Little-known senator to be Pakistan caretaker PM until election
A little-known senator from Pakistan’s least-populous province will be caretaker prime minister to see the country through to the next election, the leader of the opposition said Saturday.
Anwaar-ul-Haq Kakar, from Balochistan Province, was named by opposition leader Raja Riaz Ahmad following a meeting with outgoing premier Shehbaz Sharif.
“We first agreed that whoever should be prime minister, he should be from a smaller province so smaller provinces’ grievances should be addressed,” said Riaz.
Kakar will lead Pakistan through to the next general and provincial elections due by November, but which some officials have already said will be delayed until next year.
The country has been in political turmoil since former international cricket star Imran Khan was dismissed as premier by a no-confidence vote in April 2022, culminating in him being jailed last weekend for three years for graft.
Authorities have cracked down hard against Khan’s Pakistan Tehreek-e-Insaf (PTI) party in recent months, crushing his grassroots power by rounding up thousands of his supporters and officials.
Parliament was officially dissolved on Wednesday with elections due within 90 days according to the constitution.
But there has been speculation for months that they would be delayed as the establishment grapples to stabilize a country facing overlapping security, economic and political crises.
Data from the latest census carried was finally published last weekend and the outgoing government said the election commission needs time to redraw constituency boundaries.
Asked this week on television if a vote would take place this year, interior minister Rana Sanaullah replied: “An absolutely straightforward answer — No.”
The election commission has yet to comment.
Last month parliament rushed through legislation that gives the caretaker government more power to negotiate with global bodies such as the International Monetary Fund, another clue it may be around for a while.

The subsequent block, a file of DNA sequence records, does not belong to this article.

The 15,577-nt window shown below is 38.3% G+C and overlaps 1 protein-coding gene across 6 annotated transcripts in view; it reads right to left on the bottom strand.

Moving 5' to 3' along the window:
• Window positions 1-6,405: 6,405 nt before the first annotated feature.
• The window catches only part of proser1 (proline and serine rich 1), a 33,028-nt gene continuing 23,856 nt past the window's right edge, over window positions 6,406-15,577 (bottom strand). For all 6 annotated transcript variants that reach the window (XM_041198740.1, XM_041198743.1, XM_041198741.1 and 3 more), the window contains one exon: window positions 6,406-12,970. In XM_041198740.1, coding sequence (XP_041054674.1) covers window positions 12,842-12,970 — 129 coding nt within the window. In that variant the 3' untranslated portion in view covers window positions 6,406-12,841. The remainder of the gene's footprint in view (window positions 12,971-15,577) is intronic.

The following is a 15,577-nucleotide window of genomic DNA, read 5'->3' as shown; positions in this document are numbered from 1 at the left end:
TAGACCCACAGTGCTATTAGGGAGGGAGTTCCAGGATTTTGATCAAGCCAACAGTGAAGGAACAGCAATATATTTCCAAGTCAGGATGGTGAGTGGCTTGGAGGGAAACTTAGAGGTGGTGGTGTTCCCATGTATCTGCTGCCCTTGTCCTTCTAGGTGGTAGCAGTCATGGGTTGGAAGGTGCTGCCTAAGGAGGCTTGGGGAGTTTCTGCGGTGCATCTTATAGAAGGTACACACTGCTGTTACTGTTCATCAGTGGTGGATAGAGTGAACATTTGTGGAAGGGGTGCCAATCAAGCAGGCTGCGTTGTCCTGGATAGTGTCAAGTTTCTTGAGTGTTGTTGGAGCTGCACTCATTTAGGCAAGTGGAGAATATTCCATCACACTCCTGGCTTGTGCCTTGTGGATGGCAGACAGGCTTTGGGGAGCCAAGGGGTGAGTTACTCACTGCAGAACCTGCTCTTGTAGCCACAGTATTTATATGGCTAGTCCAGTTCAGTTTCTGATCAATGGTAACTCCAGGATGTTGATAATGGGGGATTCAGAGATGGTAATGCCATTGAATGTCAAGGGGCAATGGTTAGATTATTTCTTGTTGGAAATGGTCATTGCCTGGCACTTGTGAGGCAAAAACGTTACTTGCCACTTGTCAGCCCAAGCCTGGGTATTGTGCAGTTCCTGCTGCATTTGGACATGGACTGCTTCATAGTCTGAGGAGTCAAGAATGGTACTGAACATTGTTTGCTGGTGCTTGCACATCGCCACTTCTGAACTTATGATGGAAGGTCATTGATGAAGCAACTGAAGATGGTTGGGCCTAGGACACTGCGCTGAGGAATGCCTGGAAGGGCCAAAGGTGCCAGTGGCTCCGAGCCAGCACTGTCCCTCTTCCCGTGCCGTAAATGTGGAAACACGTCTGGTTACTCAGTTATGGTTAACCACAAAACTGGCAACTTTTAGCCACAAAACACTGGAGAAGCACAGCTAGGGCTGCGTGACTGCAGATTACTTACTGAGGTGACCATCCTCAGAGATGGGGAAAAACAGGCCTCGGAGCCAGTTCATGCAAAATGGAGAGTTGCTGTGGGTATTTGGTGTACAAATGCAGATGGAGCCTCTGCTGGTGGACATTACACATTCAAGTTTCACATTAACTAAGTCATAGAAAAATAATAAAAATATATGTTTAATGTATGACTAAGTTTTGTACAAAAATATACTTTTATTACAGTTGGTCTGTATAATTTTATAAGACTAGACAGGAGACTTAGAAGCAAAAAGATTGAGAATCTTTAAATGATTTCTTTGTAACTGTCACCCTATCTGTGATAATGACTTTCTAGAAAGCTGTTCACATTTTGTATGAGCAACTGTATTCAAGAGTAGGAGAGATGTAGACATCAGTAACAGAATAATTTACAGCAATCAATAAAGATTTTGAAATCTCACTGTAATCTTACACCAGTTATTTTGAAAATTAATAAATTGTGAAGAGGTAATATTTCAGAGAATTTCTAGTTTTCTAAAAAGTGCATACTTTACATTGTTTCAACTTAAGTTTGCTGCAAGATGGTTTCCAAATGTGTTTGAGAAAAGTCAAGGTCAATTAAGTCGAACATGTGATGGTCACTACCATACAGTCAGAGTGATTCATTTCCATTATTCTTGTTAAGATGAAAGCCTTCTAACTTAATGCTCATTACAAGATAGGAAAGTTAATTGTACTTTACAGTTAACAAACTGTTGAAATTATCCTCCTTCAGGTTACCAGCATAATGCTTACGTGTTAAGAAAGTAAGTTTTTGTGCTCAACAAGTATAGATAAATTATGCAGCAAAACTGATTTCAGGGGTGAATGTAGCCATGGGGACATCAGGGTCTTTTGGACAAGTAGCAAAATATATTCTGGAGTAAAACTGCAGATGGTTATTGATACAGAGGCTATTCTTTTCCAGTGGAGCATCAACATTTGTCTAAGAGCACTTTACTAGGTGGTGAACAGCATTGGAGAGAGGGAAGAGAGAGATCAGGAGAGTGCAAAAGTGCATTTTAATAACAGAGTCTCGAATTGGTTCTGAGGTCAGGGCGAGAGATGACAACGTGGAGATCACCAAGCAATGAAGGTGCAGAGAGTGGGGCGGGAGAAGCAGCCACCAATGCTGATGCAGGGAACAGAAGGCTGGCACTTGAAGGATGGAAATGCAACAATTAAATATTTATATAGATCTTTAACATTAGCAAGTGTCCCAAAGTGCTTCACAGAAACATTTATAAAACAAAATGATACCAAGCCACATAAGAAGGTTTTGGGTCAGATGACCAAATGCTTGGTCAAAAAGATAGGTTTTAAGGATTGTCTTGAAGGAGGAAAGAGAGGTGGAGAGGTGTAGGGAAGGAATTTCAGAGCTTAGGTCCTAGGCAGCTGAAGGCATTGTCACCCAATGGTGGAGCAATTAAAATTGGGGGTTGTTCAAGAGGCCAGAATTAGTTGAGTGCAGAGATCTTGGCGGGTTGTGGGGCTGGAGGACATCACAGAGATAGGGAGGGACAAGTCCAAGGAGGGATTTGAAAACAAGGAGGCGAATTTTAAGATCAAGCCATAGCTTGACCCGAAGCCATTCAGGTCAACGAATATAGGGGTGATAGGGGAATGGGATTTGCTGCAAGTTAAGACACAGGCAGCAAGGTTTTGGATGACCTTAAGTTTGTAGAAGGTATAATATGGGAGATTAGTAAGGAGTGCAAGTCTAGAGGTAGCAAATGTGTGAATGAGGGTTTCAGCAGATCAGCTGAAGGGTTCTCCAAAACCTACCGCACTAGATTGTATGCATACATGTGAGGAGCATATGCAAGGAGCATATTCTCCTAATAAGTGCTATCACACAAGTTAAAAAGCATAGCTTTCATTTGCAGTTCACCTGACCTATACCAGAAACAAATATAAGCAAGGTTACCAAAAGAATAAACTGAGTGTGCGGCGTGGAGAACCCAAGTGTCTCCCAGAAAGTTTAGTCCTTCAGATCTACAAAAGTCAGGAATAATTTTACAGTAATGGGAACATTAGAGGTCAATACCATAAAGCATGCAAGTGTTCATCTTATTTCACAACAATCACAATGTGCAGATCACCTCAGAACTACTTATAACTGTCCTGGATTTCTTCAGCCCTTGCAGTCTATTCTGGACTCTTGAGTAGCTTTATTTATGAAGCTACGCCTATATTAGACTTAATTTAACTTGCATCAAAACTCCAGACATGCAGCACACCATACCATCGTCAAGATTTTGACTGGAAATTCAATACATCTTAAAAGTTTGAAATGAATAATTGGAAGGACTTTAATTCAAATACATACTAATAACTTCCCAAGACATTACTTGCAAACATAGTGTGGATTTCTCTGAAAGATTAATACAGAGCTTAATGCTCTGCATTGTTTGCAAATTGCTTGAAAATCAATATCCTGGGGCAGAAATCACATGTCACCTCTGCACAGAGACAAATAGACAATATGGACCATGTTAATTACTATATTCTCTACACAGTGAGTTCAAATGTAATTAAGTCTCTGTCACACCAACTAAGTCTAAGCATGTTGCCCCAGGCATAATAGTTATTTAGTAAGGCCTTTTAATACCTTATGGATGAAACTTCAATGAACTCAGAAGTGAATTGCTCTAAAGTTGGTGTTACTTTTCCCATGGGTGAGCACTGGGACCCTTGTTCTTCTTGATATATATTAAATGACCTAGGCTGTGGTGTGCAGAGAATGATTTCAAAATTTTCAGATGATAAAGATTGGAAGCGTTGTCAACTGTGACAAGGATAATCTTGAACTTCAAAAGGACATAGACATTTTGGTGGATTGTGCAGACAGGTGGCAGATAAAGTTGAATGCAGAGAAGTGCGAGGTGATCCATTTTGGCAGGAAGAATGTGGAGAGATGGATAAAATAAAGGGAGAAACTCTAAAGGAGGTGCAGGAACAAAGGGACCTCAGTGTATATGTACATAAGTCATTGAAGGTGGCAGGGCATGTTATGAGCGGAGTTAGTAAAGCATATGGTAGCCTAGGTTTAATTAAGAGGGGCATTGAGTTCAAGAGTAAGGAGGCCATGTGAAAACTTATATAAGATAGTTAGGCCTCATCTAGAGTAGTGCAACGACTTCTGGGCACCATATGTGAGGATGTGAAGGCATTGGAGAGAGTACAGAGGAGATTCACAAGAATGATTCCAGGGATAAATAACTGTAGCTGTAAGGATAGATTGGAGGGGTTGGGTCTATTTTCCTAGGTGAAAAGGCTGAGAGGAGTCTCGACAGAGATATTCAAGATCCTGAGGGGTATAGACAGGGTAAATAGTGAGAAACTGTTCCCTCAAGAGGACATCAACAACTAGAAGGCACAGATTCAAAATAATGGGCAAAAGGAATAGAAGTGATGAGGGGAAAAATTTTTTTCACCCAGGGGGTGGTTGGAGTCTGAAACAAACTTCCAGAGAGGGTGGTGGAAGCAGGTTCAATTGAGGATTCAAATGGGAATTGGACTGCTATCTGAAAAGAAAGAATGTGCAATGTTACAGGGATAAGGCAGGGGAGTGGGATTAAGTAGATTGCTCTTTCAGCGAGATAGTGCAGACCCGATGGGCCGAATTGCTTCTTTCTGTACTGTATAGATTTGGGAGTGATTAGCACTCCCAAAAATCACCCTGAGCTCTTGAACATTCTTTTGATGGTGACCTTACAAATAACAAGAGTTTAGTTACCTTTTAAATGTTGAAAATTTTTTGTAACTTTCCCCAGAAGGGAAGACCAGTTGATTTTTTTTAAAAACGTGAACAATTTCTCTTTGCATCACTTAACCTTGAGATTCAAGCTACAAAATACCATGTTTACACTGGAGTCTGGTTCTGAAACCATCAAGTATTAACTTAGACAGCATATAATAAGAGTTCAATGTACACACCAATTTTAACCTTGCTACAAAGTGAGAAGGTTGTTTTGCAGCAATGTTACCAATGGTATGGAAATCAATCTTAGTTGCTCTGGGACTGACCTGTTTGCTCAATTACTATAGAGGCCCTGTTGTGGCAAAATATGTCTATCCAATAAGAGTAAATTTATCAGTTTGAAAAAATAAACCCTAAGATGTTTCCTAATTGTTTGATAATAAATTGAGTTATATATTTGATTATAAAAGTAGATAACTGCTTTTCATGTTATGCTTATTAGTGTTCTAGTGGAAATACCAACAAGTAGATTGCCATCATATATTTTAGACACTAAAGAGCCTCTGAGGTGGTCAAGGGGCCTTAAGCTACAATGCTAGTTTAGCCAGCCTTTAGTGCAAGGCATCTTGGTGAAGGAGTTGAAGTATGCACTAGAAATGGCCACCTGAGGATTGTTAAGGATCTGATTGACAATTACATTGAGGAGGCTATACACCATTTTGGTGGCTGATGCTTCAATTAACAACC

Some analysts think the delay could give time for the main coalition partners — the Pakistan Muslim League-Nawaz (PML-N) and Pakistan Peoples Party (PPP) — to figure out how to address the challenge of Khan’s PTI.
“But in reality, delaying the election could simply anger the public more and galvanize an opposition that has already suffered through months of crackdowns,” said Michael Kugelman, director of the South Asia Institute at the Wilson Center.
Following his ousting, Khan spent months galvanizing his supporters with a series of mass rallies and long marches — including one in which he was shot in the leg during an assassination attempt.
And after he was detained for three days in May, Khan’s supporters took to the streets and over a dozen died in clashes with police.
The United States said this week it was watching with concern the prospect of election violence.
Behind any election in Pakistan lurks the military, which has staged at least three successful coups since the country was forged from the partition of India in 1947.
Khan enjoyed genuine widespread support when he came to power in 2018, but analysts say it was only with the blessing of the country’s powerful generals — with who he reportedly fell out within the months before his ousting.
©️ Agence France-Presse